New Super Lucky’s Tale review

New Super Lucky’s Tale review

Nice fox & chill

My Amazon Prime queue is far too deep right now. Having just finished the first season of The Boys, I now need to catch up on Man in the High Castle. Jack Ryan is on deck after that, and The Mandalorian circles my clock every Friday. I don’t have time binge watch everything, but dammit I’m going to try. That, and the craziness of my growing backlog and the exploding work load, means that I’ve been getting more than a little strung out lately.

I need time to veg out, but if I do then I won’t feel like I’m accomplishing anything, and I like to stay busy.

Thankfully, New Super Lucky’s Tale on the Nintendo Switch lets me veg out, and it lets me do it at my pace, on my time, without forcing me into game mode.

Playful Corp’s newest game is actually a sort of Director’s Cut of its Super Lucky’s Tale game that popped up on the Xbox One X during the launch of that console. It now finds a new(!) place on the Switch, complete with all of the DLC packs from the original alongside modifications & tweaks throughout to improve upon its own formula. It’s the same game as before, only now it’s the optimal iteration of it — and it really does feel right at home on Nintendo’s device, both in development and theme.

New Super is a mascot title, with 3D visuals and aesthetic design that more than reminds us of the platformers of the late 90s/early 2000s. In fact, Playful revel in that retro vibe, unabashedly taking cues from classics like Super Mario 64 or Spyro, or even modern iterations like Skylanders. It takes the basic elements of those games — viewpoint, secrets, collection, jumping — and doesn’t so much as reimagine them with new ideas, but fine tunes them, and only ever so slightly. Why mess with anything that has already been perfected, anyways? It’s because of that execution that the game feels very familiar, even so many years after that era ended. And knowing what we’re getting into, the game doesn’t have to do anything spectacularly different to achieve its goal; it plays it safe in almost all respects, including the plot.

The game opens as the Book of Ages is stolen from Lucky’s world by a devious army of cats, and as they try to get away, the unsuspecting hero is zapped through the portal along with them.

It’s his job now to recover the pages of the book, scattered throughout several themed worlds. That’s enough of a plot to set up the basic premise behind the traditional level-hopping gameplay, but the variety of stages and tasks add some nice flavor that lets the game stand on its own. The game world is divided into sort of mini hubs, from which several stages actually branch off of. To pass through the gate into the next hubworld, a specific number of “clovers” are required. These can be collected not only by completing stages, but also through various tasks — collecting the letters L-U-C-K-Y in a stage, for instance — and the gates themselves don’t really need a lot of them to actually open. You only really need to clear one or two of the stages to open the gates, if you do enough of the tasks, and most of these can be done on the first playthrough of a level.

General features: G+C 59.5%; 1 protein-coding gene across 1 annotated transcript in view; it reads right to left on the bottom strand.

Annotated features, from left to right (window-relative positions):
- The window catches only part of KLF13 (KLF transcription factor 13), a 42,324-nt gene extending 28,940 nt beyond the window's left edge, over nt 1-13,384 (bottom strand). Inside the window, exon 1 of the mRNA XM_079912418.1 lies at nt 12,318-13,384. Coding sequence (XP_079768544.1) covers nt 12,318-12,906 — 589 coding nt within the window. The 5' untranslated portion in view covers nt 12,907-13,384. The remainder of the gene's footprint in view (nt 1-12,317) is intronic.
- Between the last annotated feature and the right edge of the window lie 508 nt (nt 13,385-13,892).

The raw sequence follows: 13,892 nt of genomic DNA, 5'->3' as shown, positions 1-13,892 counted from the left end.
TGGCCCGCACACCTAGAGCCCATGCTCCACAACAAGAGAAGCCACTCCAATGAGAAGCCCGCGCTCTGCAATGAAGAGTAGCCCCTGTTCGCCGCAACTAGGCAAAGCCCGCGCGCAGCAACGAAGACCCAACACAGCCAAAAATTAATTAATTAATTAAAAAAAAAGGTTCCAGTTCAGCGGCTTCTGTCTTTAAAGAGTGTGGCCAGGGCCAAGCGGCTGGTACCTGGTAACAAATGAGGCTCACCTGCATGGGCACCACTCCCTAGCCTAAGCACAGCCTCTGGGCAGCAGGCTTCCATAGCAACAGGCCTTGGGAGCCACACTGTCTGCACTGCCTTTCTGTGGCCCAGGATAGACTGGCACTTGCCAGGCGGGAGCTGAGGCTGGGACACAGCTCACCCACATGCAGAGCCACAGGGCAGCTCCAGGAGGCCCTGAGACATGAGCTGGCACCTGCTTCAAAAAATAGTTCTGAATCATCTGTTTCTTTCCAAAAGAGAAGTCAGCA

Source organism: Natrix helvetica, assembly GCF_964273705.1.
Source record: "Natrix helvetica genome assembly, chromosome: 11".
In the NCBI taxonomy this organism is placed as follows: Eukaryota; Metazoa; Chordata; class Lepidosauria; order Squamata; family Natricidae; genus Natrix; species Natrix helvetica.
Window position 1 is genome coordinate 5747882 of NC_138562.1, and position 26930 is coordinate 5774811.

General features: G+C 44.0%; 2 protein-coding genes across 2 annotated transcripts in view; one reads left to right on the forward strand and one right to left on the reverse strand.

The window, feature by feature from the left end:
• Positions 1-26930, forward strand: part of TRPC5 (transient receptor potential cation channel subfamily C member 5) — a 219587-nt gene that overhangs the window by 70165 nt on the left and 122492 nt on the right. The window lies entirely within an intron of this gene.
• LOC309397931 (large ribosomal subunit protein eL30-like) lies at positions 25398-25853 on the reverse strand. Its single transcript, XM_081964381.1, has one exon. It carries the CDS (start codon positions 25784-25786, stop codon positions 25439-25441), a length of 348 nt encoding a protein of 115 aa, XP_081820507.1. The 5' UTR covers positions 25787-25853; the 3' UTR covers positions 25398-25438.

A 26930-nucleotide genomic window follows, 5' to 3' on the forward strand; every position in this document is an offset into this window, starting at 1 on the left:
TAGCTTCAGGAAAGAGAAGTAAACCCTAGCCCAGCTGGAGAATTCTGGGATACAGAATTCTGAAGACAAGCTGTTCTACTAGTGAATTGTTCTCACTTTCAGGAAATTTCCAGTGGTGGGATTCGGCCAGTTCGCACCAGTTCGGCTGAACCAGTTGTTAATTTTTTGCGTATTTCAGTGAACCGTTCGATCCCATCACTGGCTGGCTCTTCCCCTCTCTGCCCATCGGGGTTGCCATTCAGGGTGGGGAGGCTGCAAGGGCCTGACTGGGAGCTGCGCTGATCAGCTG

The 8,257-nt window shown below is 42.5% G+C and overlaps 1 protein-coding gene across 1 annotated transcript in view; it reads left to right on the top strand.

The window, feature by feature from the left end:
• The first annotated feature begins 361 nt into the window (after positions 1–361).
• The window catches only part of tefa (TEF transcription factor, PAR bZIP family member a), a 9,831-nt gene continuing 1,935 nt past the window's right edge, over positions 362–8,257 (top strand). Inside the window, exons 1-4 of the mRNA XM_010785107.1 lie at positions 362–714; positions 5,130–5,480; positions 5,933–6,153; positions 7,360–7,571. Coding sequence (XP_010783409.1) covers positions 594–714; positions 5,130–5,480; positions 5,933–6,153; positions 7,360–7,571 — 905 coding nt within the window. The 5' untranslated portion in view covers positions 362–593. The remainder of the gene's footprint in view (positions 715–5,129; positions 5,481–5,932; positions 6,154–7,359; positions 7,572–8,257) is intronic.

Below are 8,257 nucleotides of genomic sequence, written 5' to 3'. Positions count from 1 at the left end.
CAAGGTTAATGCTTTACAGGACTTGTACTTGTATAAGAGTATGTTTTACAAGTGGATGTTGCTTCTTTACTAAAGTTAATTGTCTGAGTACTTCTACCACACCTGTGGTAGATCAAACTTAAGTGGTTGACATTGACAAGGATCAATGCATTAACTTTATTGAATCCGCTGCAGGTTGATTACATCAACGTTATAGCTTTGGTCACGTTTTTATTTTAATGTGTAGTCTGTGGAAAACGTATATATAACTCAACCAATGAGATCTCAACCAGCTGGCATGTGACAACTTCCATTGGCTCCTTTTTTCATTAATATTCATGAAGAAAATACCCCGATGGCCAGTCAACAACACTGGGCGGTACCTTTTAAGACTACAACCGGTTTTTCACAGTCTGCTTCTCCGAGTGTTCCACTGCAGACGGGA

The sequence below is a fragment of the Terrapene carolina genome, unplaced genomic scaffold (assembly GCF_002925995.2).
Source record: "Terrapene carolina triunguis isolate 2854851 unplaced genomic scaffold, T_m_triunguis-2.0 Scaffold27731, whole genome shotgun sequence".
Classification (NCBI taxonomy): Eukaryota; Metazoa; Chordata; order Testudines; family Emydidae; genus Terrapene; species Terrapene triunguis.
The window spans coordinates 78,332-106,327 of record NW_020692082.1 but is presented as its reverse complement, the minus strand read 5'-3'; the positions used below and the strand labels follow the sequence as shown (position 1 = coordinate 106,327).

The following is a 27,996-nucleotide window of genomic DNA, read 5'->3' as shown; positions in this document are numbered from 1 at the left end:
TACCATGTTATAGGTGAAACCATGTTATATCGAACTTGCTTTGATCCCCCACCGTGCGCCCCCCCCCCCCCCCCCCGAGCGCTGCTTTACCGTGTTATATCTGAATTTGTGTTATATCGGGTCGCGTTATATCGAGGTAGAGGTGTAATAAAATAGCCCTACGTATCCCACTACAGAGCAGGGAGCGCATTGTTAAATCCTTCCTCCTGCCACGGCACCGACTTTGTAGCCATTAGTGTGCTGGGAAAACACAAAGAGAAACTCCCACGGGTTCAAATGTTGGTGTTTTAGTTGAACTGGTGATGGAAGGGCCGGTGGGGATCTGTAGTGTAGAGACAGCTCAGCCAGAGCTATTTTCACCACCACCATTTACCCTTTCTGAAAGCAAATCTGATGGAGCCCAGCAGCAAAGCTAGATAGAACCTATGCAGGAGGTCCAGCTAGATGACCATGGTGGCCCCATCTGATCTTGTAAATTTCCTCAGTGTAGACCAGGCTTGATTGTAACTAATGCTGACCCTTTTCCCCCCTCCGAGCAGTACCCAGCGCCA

This lets players take on the game at whatever speed they want, and becomes accessible by nature. Kids who aren’t into complex move sets might want to do the bare minimum work in each stage to get through a gate, while completionists (like yours truly) who want to relive that 3D mascot era of gaming can try for every item, ring, and secret, vastly blowing past the required goals.

The game pushes all of this through with an air of cheerfulness and joy. The characters all have personality, from robot NPCs to level bosses with silly grievances to the enemies in the field themselves. It moves at a very leisurely pace, even in the hectic side-scrolling races, and we can’t get frustrated playing it — it doesn’t require Mario 64 levels of mastery to get or do everything or anything. The game doesn’t ask us to really think about how to get through it; it just guides us along with slight taps forward here and there. Even the controls are simplified: Lucky has a double-jump and a tail whip, and that’s basically it. That’s enough dexterity needed to pass virtually everything.

Perhaps that’s my only gripe with the game: it could have tried something a little different, but it chose not too. It feels a little dated, but only just slightly, and only if we really try to look for it. But then again, that’s not so bad at all. The game doesn’t try to mix things up with incredible innovations. It’s not a musician trying to wow us with his handiwork on stage as lights pop in the background and explosions rock the arena. New Super Lucky’s Tale is that musician that we’ve grown up with, the one we like to see playing in coffee shops when we’re there, providing great background music that isn’t going to offend us or inspire us, but that will make us smile and be happy that it’s there in the first place. I mean, I never learned to draw happy little clouds from Bob Ross in 1989, but I sure as heck love watching the episodes today, 30 years later, with the same delight as always.

New Super Lucky’s Tale is available now on Switch. This review is based on an eShop code sent to SideQuesting by the publisher.